Democratic Socialism has achieved much, but greater tasks still lie ahead. There is no single method to remedy the evils of present-day society. To achieve a fair distribution of wealth, we require an extension of public ownership and control and other legislation to curb private monopolies, to effect a radical reform of the tax system and to protect consumers.


State action, authorised by democratic decisions, is essential to provide for a rapid rate of economic expansion, a sufficiently high level of investment and the swift application of modern scientific techniques. This involves economic and social planning as a central government responsibility.


In democracy, a framework must be created within which the workers can effectively influence decisions and conditions in industry and the economy generally.


The democracies must improve and extend the techniques which will enable them to direct their economic resources so as to serve the long-term interests of the people and to facilitate a more substantial contribution to world economic development. They have yet to establish sufficiently close co-operation with one another to assist the steady development of international trade, unimpeded by high tariff barriers and undisturbed by exchange and currency crises. Economic planning outgrows the borders of national states. The establishment of regional economic organisations is a recognition of this fact.


The free development of the human personality can be ensured only by a reform of the existing social and economic structure. For those still living in poverty, improvement of conditions must be realised by a system of fair wages and of effective social security and family allowances and individual care and help. A basic requirement is the provision of a general system of education with a truly democratic character and ensuring genuine equality of opportunity for all. Education in citizenship, vital to democracy, should be promoted both by the state, and by voluntary organisations, such as political parties, trade unions cooperatives and educational associations.


Democracy can hope for survival only if it can base itself on the keen interest and active participation of citizens in its functioning. The democratic process can be extended and deepened through territorial decentralisation and industrial democracy. Press, radio and television, free from undemocratic controls and pressures, should provide ample opportunities for free, responsible debates on political issues.


The challenge of the generation that inherited the changed society of the sixties is to find the ways and means of completing the task begun. To meet its challenge, this generation must direct its ingenuity and energy to the world as a whole.



The emergent nations, with their hundreds of millions of people, have a heavy burden of poverty to overcome. Their difficult task is an exciting one because independence has released great reservoirs of vitality. There should be available to the new states the whole stock of science, technology and political experience that has been accumulated by the developed countries.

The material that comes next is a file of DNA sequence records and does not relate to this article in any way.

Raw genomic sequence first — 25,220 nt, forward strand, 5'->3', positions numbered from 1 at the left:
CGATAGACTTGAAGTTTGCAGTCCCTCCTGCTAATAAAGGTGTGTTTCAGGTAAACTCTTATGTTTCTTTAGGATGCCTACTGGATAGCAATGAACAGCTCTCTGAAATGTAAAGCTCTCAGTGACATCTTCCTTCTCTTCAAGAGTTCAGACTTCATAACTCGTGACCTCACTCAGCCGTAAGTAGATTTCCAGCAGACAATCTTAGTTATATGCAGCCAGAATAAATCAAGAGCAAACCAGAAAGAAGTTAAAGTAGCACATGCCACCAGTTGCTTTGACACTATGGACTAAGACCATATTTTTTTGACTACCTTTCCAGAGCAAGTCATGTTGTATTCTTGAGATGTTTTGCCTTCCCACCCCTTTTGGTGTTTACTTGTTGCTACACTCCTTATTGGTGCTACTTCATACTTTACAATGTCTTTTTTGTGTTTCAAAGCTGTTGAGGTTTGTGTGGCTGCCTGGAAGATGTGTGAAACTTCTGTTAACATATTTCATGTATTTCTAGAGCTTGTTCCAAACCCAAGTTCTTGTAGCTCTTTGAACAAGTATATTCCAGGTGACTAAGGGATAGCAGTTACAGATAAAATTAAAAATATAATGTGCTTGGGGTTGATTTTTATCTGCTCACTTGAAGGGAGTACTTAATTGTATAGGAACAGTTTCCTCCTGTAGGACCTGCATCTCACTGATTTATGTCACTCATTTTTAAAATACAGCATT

The new states have the opportunity of escaping the evils of capitalism and Communism alike. The capitalist methods of ruthless exploitation of the workers, involving the uprooting of the peasants and driving them into urban slums, are not only obnoxious, but also unnecessary. The Communist method is equally obsolete, consisting as it does of abstracting surplus value through terror and undertaking break-neck industrialisation by the sacrifice of the needs of the people and more particularly at the cost of agricultural development.


The future belongs no more to Communism than to capitalism. Communism and capitalism point back to an age where human beings were treated as raw materials and not as the source and objective of all efforts. The Socialist International greets with satisfaction the fact that so many of the new states, striving to plan their economic future, are inspired by the ideas of democracy and Socialism.


The new states have the opportunity to plan their economy, combining agriculture with industry, reviving agriculture through improved peasant farming and cooperative organisation. Better distribution of industries and decentralisation of the productive process can obviate the growth of new urban conglomerations. The new states, which began their industrial journey not with steam power but with electricity, have greater freedom to plan their development.


The emergent nations, with the co-operation of the developed countries, can avoid many conflicts such as those between urban and rural populations. The new nations suffer from stagnant economic conditions and an ossified social structure. Balanced development depends on releasing and co-ordinating the forces of individual and economic initiative, without allowing private enterprise to reap the profits for the enrichment of a small minority. Fair play and fair shares must now become the basis of their policy.


These possibilities can be fully realised only if the new states pay due attention to the spread of education, for children as well as adults, to the diffusion of skills and general knowledge among the people and to helping families to plan their growth.